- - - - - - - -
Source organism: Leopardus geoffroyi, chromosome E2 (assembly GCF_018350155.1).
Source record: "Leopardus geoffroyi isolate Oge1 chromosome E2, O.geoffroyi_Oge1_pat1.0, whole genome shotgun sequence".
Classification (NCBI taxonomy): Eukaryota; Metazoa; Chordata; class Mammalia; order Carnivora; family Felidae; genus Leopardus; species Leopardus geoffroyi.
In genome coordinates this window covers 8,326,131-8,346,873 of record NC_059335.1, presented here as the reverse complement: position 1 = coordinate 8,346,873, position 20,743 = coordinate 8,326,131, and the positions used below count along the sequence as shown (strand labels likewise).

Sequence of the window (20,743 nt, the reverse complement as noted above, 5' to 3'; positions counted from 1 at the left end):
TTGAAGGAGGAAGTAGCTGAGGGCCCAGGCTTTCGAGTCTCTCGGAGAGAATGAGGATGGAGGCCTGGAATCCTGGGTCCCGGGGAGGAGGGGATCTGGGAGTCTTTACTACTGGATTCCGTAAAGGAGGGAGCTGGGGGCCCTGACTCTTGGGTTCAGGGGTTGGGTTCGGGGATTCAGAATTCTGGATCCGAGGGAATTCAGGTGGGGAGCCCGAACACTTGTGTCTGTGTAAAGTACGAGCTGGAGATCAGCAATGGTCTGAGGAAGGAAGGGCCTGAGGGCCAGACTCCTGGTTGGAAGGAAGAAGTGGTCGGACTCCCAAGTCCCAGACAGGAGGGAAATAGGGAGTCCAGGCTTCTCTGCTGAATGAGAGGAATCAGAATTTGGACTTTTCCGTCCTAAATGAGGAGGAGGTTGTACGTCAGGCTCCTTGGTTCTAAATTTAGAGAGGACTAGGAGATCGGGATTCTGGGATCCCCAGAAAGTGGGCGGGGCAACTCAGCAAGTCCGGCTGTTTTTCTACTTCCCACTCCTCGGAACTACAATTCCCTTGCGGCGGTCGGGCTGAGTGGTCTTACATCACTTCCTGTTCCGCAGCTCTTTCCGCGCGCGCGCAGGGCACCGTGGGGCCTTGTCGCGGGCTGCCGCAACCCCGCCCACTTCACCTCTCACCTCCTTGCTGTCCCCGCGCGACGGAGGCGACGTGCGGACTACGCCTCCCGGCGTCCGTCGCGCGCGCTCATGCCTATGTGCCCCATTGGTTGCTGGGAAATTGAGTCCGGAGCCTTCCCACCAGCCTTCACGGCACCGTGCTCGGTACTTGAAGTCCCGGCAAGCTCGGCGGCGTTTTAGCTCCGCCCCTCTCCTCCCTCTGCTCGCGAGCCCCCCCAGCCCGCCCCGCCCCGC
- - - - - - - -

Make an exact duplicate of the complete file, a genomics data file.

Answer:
Source organism: Leopardus geoffroyi, chromosome E2 (assembly GCF_018350155.1).
Source record: "Leopardus geoffroyi isolate Oge1 chromosome E2, O.geoffroyi_Oge1_pat1.0, whole genome shotgun sequence".
Classification (NCBI taxonomy): Eukaryota; Metazoa; Chordata; class Mammalia; order Carnivora; family Felidae; genus Leopardus; species Leopardus geoffroyi.
In genome coordinates this window covers 8,326,131-8,346,873 of record NC_059335.1, presented here as the reverse complement: position 1 = coordinate 8,346,873, position 20,743 = coordinate 8,326,131, and the positions used below count along the sequence as shown (strand labels likewise).

Sequence of the window (20,743 nt, the reverse complement as noted above, 5' to 3'; positions counted from 1 at the left end):
TTGAAGGAGGAAGTAGCTGAGGGCCCAGGCTTTCGAGTCTCTCGGAGAGAATGAGGATGGAGGCCTGGAATCCTGGGTCCCGGGGAGGAGGGGATCTGGGAGTCTTTACTACTGGATTCCGTAAAGGAGGGAGCTGGGGGCCCTGACTCTTGGGTTCAGGGGTTGGGTTCGGGGATTCAGAATTCTGGATCCGAGGGAATTCAGGTGGGGAGCCCGAACACTTGTGTCTGTGTAAAGTACGAGCTGGAGATCAGCAATGGTCTGAGGAAGGAAGGGCCTGAGGGCCAGACTCCTGGTTGGAAGGAAGAAGTGGTCGGACTCCCAAGTCCCAGACAGGAGGGAAATAGGGAGTCCAGGCTTCTCTGCTGAATGAGAGGAATCAGAATTTGGACTTTTCCGTCCTAAATGAGGAGGAGGTTGTACGTCAGGCTCCTTGGTTCTAAATTTAGAGAGGACTAGGAGATCGGGATTCTGGGATCCCCAGAAAGTGGGCGGGGCAACTCAGCAAGTCCGGCTGTTTTTCTACTTCCCACTCCTCGGAACTACAATTCCCTTGCGGCGGTCGGGCTGAGTGGTCTTACATCACTTCCTGTTCCGCAGCTCTTTCCGCGCGCGCGCAGGGCACCGTGGGGCCTTGTCGCGGGCTGCCGCAACCCCGCCCACTTCACCTCTCACCTCCTTGCTGTCCCCGCGCGACGGAGGCGACGTGCGGACTACGCCTCCCGGCGTCCGTCGCGCGCGCTCATGCCTATGTGCCCCATTGGTTGCTGGGAAATTGAGTCCGGAGCCTTCCCACCAGCCTTCACGGCACCGTGCTCGGTACTTGAAGTCCCGGCAAGCTCGGCGGCGTTTTAGCTCCGCCCCTCTCCTCCCTCTGCTCGCGAGCCCCCCCAGCCCGCCCCGCCCCGC